Eight major healthcare organizations, including the American Hospital Association and American Medical Association, are asking Congress to fund cost-sharing reduction (CSR) payments through 2019 to stabilize the individual health insurance market.
The groups sent a letter to the leaders of the Senate Committee on Health, Education, Labor, and Pensions (HELP) in support of CSR payments. Meanwhile, governors and state insurance officials appeared on Capitol Hill last week to also ask Congress to help stabilize the market.
In other Affordable Care Act (ACA) exchange news, Optima Health said it is pulling out of the exchanges in Virginia next year, which will leave 63 counties without an ACA plan option in 2018.
Payers and ACA supporters view CSR payments as critical to stabilizing the ACA market. Without those payments, insurance companies will flee the individual insurance market or ask for large premium increases. Already, the average individual insurance premiums are expected to increase by about 20% next year. Without those subsidies, the Congressional Budget Office predicted ACA premiums would skyrocket another 20%.
The last thing payers and hospitals want is an unstable market that could potentially throw millions off insurance, or make plans so expensive that people can’t afford them. The percentage of uninsured in the U.S. is now under 9% with 20.5 million fewer uninsured Americans than in 2010. An unstable individual market would quickly get the percentage back into double digits and lead to more uncompensated care and bad debt for hospitals.
President Donald Trump has paid the CSRs each month since taking office, but has also threatened to stop the payments and let the ACA market implode. Trump’s threats have created an uneasy ACA marketplace and left insurance companies worried of suffering huge losses if the CSR payments end.
A group of heavy hitters added to the chorus of those concerned about the president’s threats against CSRs and what they’re doing to the ACA market. The organizations that wrote the Senate HELP Committee were: American Hospital Association, American Medical Association, Federation of American Hospitals, America’s Health Insurance Plans, American Academy of Family Physicians, American Benefits Council, Blue Cross Blue Shield Association and U.S. Chamber of Commerce.
They asked for a funding commitment of at least two years, writing "it would go a long way to bring much needed stability to the individual market and promote access to more affordable coverage and choices for millions of Americans.”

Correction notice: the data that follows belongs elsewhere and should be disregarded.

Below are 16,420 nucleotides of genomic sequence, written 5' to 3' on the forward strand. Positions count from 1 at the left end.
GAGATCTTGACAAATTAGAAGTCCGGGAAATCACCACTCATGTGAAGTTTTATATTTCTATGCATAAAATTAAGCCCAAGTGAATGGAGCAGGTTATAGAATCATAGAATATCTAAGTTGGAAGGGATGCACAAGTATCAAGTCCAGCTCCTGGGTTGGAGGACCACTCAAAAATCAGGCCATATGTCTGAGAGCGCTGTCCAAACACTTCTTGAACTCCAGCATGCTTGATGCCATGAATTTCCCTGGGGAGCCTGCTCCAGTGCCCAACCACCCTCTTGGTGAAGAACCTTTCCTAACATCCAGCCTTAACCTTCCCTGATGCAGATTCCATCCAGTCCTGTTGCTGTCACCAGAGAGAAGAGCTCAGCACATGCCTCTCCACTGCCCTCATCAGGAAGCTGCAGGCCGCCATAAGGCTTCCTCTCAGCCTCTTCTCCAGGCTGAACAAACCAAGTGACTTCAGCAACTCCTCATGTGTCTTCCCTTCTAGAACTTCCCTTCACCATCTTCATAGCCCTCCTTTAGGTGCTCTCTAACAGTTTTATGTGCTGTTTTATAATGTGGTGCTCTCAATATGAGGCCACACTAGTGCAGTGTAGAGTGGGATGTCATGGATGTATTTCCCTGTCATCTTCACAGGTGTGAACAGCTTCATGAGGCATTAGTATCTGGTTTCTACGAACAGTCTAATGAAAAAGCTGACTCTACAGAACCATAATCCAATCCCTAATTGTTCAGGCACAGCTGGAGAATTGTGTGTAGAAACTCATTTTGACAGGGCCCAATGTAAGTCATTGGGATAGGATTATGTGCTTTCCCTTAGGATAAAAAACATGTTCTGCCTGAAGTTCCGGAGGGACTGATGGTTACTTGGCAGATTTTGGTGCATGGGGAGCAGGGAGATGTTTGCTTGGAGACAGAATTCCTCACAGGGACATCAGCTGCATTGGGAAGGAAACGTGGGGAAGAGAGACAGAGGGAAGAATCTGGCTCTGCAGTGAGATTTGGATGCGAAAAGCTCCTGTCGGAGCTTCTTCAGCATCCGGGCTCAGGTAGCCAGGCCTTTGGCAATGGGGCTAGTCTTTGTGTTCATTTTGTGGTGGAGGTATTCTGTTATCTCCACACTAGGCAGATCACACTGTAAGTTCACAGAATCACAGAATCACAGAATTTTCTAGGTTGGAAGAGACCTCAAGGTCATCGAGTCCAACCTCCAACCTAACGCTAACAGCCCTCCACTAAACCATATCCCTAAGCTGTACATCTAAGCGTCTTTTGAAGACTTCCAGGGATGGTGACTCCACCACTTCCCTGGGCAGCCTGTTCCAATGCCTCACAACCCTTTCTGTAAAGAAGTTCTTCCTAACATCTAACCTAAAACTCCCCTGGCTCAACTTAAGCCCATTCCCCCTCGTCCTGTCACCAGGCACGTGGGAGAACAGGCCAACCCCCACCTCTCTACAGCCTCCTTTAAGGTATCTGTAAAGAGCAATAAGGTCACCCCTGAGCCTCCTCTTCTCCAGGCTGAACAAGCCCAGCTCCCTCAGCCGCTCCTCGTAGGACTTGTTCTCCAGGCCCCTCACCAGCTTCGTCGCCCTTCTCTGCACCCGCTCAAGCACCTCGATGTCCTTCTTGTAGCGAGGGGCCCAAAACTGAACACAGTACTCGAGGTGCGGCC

The letter said eliminating CSR payments would increase premiums for benchmark silver plans by 20% in 2018 and 25% in 2020 as well as increase the federal budget deficit by $194 billion over the next 10 years. It would also lead to fewer plan choices for consumers and would increase the risk of more payers dropping out of the exchanges entirely, potentially leaving Americans with no ACA plan option.
That's what happened to Virginians last week when Optima Health announced it was pulling out in that state and leaving about 70,000 without an ACA option. The move comes a few days after Anthem said it would scale back its participation in marketplaces in Missouri and Kentucky and about two weeks after CareSource agreed to cover the final county in Ohio without an ACA plan option in 2018. Only last month, healthcare and state officials fretted about dozens of potential counties without an ACA plan option in 2018, including nearly all of Nevada counties. However, state insurance commissioners worked to fill in all the bare counties until Optima Health’s announcement last week.
The healthcare industry groups certainly aren't alone in their request for assurance of CSR funding. Governors and state insurance commissioners from both parties spoke before the Senate HELP Committee last week asking to stabilize the ACA by agreeing to keep CSR payments.
Pennsylvania Insurance Commissioner Teresa Miller said insurance companies may seek 36% premium increases in her state without the CSRs and enforcement of the individual mandate, which requires nearly all Americans to have health insurance. The HELP committee plans on two more days of hearings about stabilizing premiums and the individual market this week.
In addition to the HELP committee’s work, a bipartisan effort of eight governors spearheaded by Ohio Gov. John Kasich, a Republican, and Colorado Gov. John Hickenlooper, a Democrat, has its own healthcare plan that includes quick fixes and long-range plans. The Kasich-Hickenlooper plan would make immediate CSR payments, stabilize risk pools with a reinsurance program or a similar program, encourage more consumer participation in ACA marketplaces and streamline waivers that allow states to avoid some ACA provisions.
The plan is generally bipartisan, but could be held up by hardliners in either party. Also, Congress is busy with disaster relief efforts, tax policy changes and the debt ceiling. The GOP is still bruised from its failed efforts to repeal the ACA, and may be wary to take on more healthcare legislation. Regardless, the healthcare industry will continue calling for action on the CSRs from either the White House or Capitol Hill.